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Calls to end ‘blanket ban’ on publishing Attorney General’s advice

A constitutional expert has said there is no legal reason why the advice should not be published.

CALLS HAVE BEEN made for the government to stop the “blanket ban” approach to publishing the Attorney General’s advice.

An opposition party has pledged to publish the AG’s advice when relevant and important while a constitutional expert has said there is no legal reason why the advice should not be published.

The office of the Attorney General in Ireland has a number of different roles, chief of which is as the Government’s legal adviser.

Dr David Kenny, an associate law professor at Trinity College Dublin, told the PA news agency that reports down the years indicate the Attorney General’s advice on policy can be “hugely influential”.

He said that the government enjoys the same confidentiality on the Attorney General’s advice as a citizen would legal advice.

Despite the significance of the AG’s role, Kenny told PA that in recent years it has become less common for government to publish the advice, despite there being no legal reason for it.

“Privilege around legal advice can always be waived by the person who holds it,” he said.

“The Attorney General is not an ordinary lawyer, the Attorney General is not advising you just about lawsuits you’re facing.

“The Attorney General is advising you about laws you may intend to pass, about whether or not a particular legislative agenda is going to be possible or deemed impossible, is going to have a huge effect on what we do in terms of legislating, in terms of policymaking.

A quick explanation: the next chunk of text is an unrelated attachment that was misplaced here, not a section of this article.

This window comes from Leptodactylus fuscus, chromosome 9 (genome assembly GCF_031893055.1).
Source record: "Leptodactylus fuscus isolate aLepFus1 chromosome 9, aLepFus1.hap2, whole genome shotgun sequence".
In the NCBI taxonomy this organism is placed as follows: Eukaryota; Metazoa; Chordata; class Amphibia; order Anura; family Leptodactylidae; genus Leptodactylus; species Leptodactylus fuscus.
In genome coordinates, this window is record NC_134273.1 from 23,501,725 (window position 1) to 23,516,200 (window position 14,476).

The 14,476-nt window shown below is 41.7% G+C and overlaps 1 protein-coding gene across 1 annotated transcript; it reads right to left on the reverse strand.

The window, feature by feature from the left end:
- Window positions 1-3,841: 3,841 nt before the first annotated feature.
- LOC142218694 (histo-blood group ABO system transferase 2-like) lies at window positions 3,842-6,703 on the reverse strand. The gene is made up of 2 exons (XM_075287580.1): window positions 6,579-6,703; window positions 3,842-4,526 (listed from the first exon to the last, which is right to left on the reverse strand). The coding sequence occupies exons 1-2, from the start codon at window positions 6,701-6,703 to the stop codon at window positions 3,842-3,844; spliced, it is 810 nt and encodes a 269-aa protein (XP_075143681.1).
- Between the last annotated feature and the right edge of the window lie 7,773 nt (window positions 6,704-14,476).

“The tradition that has grown up, which is we treat the AG’s advice as almost completely secret, I think is quite problematic.

“It often hides the decision-making process around things being constitutional or unconstitutional, or legal or illegal under European law in this kind of cloak of secrecy, when really those things should be open for scrutiny in the Oireachtas in many cases.”

The Attorney General’s advice has been cited by ministers over the years as the reason for a number of policies not being feasible to implement.

This includes proposals such as a three-year rent freeze, which the government has argued would be unconstitutional, but the legal argument for why this would be the case is not public.

“The government suggested at various points that it’s almost not allowed to publish advice, that it would kind of be inappropriate to, which is just not the case,” Kenny said.

“The government has done in the past, there’s been lots of past instances where the government has published a portion of the attorney’s advice or all of the attorney’s advice when it suits the government to do so.

Advice ‘owned by government’

“There are many examples from earlier decades where the Attorney General’s advice was published in whole or in part. So this secrecy has become even more extreme in recent decades.”

Jim O’Callaghan, a Fianna Fáil TD and practising barrister, said the legal advice the Attorney General gives is “owned by the government”.

“If the government, like any private client, wants to disclose the legal advice it’s received, it can. But in general, people don’t do that because, I suppose, it advantages people who are trying to make a legal claim against them,” he said.

“People are perfectly entitled to challenge the legal advice that the Attorney General gives to government. They don’t have to see it.”